So when I get stuck in the window, no one can hear me banging. The door to the window shaft has suddenly swung shut and I cannot seem to bump it open. I knock on the window, but no one looks up from below on the cobblestone because it is mainly just pigeons and a hungover security detail. Actually, no. That guy doesn’t work security. He’s a leftover from Cheers last night. No one inside the store can hear me yelling, because it is just the manager and I and she is a volunteer gospel choir director, so she is most likely opening up the cash wrap downstairs and practicing, “I Surrender All” while I am upstairs singing, “Here I Am, Lord!!” and hoping that a merciful god/manager lets me out of here soon. I begin to think about how little air there really is in this window shaft and how sad that I may spend my last Christmas on earth with the Madame Tussaud’s rendering of my junior high nemesis and just as I begin to feel tears pooling, Nestor, the custodian, just happens to be swapping out a broom upstairs and hears my plight. Nestor does not speak much English and my Spanish is mostly garbage, but!! That day, Eso dia! He heard my cry for help and answered the call perfectly. I won’t be spending Christmas as a mannequin in rigor mortis after all. Praises be!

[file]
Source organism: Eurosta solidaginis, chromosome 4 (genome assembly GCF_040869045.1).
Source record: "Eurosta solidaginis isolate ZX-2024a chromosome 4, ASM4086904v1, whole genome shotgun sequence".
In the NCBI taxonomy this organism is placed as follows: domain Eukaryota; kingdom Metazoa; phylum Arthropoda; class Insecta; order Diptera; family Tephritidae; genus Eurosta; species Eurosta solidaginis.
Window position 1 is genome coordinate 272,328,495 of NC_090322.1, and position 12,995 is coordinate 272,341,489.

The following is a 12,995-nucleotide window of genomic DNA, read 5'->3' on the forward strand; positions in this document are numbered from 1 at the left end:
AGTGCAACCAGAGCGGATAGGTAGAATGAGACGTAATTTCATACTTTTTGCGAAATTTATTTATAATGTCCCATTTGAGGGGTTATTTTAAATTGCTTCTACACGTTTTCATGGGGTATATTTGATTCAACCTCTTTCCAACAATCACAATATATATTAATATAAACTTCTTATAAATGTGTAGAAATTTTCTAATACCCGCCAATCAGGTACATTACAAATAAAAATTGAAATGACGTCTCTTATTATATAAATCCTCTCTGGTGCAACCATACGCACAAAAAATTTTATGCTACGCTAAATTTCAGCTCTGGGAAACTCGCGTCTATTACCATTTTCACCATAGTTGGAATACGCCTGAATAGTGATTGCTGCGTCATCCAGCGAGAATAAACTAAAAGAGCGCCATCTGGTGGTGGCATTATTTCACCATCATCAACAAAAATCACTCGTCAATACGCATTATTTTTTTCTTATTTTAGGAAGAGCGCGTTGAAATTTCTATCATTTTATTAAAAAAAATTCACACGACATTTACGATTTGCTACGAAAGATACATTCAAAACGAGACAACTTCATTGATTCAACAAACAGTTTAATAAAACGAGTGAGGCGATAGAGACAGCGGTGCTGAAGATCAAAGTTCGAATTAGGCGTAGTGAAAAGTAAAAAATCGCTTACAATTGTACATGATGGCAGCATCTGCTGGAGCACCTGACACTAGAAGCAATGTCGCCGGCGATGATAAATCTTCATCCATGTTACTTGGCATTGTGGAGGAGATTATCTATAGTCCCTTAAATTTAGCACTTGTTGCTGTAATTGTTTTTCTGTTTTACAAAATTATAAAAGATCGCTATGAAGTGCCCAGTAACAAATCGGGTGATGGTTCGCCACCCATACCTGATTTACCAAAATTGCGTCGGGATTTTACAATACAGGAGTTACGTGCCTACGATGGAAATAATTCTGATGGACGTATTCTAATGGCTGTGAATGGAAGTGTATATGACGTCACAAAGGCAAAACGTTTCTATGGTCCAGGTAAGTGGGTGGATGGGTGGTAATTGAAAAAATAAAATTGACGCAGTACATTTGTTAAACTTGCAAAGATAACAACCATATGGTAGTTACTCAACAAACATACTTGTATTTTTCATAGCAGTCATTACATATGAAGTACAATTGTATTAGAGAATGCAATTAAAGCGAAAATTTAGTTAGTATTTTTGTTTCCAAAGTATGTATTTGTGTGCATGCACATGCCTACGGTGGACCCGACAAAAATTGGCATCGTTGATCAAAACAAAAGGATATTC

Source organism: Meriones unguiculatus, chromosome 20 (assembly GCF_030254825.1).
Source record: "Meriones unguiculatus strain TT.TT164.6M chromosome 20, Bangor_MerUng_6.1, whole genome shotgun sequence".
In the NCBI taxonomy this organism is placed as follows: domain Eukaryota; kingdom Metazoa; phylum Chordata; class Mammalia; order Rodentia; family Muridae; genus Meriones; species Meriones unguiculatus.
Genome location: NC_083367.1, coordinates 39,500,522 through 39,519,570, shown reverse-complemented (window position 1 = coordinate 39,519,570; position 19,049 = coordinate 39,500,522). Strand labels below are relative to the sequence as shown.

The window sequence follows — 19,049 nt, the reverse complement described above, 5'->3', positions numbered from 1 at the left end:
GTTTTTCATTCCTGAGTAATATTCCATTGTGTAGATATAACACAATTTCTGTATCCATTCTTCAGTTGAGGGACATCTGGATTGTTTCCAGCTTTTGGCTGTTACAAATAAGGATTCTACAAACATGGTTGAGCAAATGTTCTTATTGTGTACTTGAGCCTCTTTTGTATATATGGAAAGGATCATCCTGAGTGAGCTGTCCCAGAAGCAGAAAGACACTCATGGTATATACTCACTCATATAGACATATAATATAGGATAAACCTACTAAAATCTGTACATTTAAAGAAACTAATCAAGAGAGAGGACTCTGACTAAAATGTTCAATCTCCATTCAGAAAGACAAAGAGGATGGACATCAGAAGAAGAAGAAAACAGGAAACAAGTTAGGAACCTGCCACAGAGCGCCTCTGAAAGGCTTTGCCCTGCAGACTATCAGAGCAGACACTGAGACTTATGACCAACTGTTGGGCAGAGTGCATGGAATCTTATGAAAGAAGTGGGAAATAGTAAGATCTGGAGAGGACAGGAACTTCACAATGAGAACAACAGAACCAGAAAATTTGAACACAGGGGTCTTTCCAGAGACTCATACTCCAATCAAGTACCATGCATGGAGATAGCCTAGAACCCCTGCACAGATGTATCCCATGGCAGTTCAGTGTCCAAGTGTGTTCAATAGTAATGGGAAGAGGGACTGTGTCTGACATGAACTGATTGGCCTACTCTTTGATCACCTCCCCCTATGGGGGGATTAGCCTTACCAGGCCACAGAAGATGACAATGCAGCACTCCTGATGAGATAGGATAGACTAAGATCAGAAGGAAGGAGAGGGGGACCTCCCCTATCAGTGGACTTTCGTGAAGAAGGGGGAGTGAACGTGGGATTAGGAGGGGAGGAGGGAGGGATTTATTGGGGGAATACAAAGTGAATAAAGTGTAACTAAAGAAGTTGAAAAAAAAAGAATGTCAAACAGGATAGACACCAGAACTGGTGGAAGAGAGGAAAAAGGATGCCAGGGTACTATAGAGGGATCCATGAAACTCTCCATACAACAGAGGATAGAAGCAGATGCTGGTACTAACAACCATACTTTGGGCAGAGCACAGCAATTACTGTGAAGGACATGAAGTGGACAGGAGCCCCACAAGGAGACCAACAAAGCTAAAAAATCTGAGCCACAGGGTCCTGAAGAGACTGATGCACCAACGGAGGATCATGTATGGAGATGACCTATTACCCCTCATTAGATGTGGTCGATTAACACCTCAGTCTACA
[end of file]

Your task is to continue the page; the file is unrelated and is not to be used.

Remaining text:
Chronicle of Valentine's Past

1987 - I remember room 1B, the desks aligned in rows with each student’s handmade mailbox scribbled in crayon. Danny B. includes candy in his valentine envelopes, something more exotic than the chalky conversation hearts, and he is the coolest kid in Mrs. Ferry's room. 1990 - My parents leave us little valentines at our breakfast plate, including sponge toffee from Sell’s and a kite for each of us. Hockey Boy gives me a cardboard valentine with a devil and a pitchfork that says, “You’re Hot.” I don't know how to describe the tingling feeling up and down my spine.